Biopolym. Cell. 2014; 30(6):413-425.
Nucleosomal packaging of eukaryotic DNA and regulation of transcription
1Golov A. K., 1, 2Razin S. V., 1Gavrilov A. A.
  1. Institute of Gene Biology, Russian Academy of Sciences
    34/5, Vavilova Str., Moscow, Russian Federation, 119334
  2. M. V. Lomonosov Moscow State University
    Leninskie Gory, 1/12, Moscow, Russian Federation, 119991


The eukaryotic nucleus harbors genomic DNA, which is tens of thousands of times greater in linear size than the nuclear diameter. Its high condensation is due to DNA packaging in chromatin, and DNA wrapping around nucleosomal globules is a key step in the process. A histone octamer, which forms the nucleosomal globule, interacts with DNA via electrostatic contacts. DNA–histone interactions are rather tight and prevent nucleosomal DNA from being accessed by various enzymes and transcription factors. At the same time, nucleosomes do not prevent transcription and other processes related to the genetic function of DNA. The review considers the structure and diversity of nucleosomes and the central role they play in regulating transcription. Special emphasis is placed on how internucleosomal interactions contribute to genome accessibility to transcription machinery and how nucleosomes are removed from regulatory elements and transcription units in a controlled manner during transcription elongation.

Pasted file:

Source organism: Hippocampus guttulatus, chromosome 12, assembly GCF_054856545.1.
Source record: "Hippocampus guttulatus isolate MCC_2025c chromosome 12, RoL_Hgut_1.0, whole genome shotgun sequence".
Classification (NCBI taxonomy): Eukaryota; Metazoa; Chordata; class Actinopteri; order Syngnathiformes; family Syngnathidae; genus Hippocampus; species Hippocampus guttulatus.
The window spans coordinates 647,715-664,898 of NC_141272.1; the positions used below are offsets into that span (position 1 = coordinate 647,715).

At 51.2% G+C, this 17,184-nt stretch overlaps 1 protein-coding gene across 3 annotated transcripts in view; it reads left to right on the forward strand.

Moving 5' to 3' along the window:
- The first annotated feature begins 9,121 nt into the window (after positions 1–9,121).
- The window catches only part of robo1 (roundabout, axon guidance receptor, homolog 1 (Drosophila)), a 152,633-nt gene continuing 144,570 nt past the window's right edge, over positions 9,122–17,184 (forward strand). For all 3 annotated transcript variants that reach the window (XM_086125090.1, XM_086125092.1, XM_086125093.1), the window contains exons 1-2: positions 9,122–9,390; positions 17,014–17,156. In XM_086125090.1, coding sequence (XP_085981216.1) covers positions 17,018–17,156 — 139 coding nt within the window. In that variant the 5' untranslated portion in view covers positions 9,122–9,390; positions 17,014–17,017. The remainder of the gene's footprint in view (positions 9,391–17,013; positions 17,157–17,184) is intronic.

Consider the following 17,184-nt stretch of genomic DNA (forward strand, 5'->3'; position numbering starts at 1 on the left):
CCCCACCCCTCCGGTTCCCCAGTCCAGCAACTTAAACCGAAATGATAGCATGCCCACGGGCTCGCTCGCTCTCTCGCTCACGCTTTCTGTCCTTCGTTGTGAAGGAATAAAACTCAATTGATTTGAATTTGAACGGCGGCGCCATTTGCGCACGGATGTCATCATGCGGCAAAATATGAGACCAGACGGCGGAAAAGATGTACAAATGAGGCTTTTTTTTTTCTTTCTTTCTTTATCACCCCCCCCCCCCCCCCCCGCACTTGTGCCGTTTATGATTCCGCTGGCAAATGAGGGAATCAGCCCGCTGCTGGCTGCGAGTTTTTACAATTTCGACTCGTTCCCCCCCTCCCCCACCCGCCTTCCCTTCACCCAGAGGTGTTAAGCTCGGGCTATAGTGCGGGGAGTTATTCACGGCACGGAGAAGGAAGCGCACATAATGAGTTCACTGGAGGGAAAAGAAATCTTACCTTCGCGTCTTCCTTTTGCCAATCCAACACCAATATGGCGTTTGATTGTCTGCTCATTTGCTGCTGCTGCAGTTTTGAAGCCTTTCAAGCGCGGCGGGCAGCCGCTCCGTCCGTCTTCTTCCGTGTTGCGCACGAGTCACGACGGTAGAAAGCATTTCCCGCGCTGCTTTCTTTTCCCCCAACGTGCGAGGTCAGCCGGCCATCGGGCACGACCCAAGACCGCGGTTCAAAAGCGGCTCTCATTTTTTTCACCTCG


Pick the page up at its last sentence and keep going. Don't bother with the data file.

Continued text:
Keywords: chromatin, histone modifications, nucleosome, transcription


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